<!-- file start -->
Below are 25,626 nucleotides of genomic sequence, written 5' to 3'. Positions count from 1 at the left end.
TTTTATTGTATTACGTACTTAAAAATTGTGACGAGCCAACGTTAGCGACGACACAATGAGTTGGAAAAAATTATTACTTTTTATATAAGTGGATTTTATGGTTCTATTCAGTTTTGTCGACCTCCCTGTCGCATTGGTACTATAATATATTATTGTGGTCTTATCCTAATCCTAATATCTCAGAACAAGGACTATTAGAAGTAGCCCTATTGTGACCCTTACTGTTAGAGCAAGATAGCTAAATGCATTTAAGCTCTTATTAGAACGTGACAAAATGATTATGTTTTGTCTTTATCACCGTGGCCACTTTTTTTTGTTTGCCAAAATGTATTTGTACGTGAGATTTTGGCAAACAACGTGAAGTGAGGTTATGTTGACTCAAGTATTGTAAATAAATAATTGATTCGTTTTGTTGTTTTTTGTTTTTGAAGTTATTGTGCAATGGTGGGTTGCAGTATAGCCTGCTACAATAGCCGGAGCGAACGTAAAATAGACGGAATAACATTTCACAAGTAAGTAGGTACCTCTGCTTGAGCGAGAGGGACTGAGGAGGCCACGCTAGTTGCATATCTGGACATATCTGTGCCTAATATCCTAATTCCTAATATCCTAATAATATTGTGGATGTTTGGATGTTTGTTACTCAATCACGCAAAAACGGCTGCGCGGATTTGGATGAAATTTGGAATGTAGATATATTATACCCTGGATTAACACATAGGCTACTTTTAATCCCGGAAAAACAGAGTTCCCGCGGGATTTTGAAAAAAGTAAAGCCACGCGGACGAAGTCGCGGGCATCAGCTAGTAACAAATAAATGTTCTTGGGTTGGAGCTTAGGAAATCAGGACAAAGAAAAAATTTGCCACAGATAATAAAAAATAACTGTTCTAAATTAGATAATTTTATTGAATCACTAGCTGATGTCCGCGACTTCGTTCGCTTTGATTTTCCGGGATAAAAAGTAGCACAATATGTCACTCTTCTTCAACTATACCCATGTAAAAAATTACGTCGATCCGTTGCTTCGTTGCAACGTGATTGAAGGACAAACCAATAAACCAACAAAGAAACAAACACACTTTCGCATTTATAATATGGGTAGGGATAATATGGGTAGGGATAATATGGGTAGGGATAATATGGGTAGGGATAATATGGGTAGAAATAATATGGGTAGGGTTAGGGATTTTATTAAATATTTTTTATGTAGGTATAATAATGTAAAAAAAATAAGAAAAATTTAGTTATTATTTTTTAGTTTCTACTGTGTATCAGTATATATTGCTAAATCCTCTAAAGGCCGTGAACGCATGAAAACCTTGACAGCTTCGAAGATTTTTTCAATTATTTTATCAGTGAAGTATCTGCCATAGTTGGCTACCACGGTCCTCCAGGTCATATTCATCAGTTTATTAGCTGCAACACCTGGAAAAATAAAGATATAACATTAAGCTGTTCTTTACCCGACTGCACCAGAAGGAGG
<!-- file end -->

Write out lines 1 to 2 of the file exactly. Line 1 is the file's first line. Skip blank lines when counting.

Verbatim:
Below are 25,626 nucleotides of genomic sequence, written 5' to 3'. Positions count from 1 at the left end.
TTTTATTGTATTACGTACTTAAAAATTGTGACGAGCCAACGTTAGCGACGACACAATGAGTTGGAAAAAATTATTACTTTTTATATAAGTGGATTTTATGGTTCTATTCAGTTTTGTCGACCTCCCTGTCGCATTGGTACTATAATATATTATTGTGGTCTTATCCTAATCCTAATATCTCAGAACAAGGACTATTAGAAGTAGCCCTATTGTGACCCTTACTGTTAGAGCAAGATAGCTAAATGCATTTAAGCTCTTATTAGAACGTGACAAAATGATTATGTTTTGTCTTTATCACCGTGGCCACTTTTTTTTGTTTGCCAAAATGTATTTGTACGTGAGATTTTGGCAAACAACGTGAAGTGAGGTTATGTTGACTCAAGTATTGTAAATAAATAATTGATTCGTTTTGTTGTTTTTTGTTTTTGAAGTTATTGTGCAATGGTGGGTTGCAGTATAGCCTGCTACAATAGCCGGAGCGAACGTAAAATAGACGGAATAACATTTCACAAGTAAGTAGGTACCTCTGCTTGAGCGAGAGGGACTGAGGAGGCCACGCTAGTTGCATATCTGGACATATCTGTGCCTAATATCCTAATTCCTAATATCCTAATAATATTGTGGATGTTTGGATGTTTGTTACTCAATCACGCAAAAACGGCTGCGCGGATTTGGATGAAATTTGGAATGTAGATATATTATACCCTGGATTAACACATAGGCTACTTTTAATCCCGGAAAAACAGAGTTCCCGCGGGATTTTGAAAAAAGTAAAGCCACGCGGACGAAGTCGCGGGCATCAGCTAGTAACAAATAAATGTTCTTGGGTTGGAGCTTAGGAAATCAGGACAAAGAAAAAATTTGCCACAGATAATAAAAAATAACTGTTCTAAATTAGATAATTTTATTGAATCACTAGCTGATGTCCGCGACTTCGTTCGCTTTGATTTTCCGGGATAAAAAGTAGCACAATATGTCACTCTTCTTCAACTATACCCATGTAAAAAATTACGTCGATCCGTTGCTTCGTTGCAACGTGATTGAAGGACAAACCAATAAACCAACAAAGAAACAAACACACTTTCGCATTTATAATATGGGTAGGGATAATATGGGTAGGGATAATATGGGTAGGGATAATATGGGTAGGGATAATATGGGTAGAAATAATATGGGTAGGGTTAGGGATTTTATTAAATATTTTTTATGTAGGTATAATAATGTAAAAAAAATAAGAAAAATTTAGTTATTATTTTTTAGTTTCTACTGTGTATCAGTATATATTGCTAAATCCTCTAAAGGCCGTGAACGCATGAAAACCTTGACAGCTTCGAAGATTTTTTCAATTATTTTATCAGTGAAGTATCTGCCATAGTTGGCTACCACGGTCCTCCAGGTCATATTCATCAGTTTATTAGCTGCAACACCTGGAAAAATAAAGATATAACATTAAGCTGTTCTTTACCCGACTGCACCAGAAGGAGG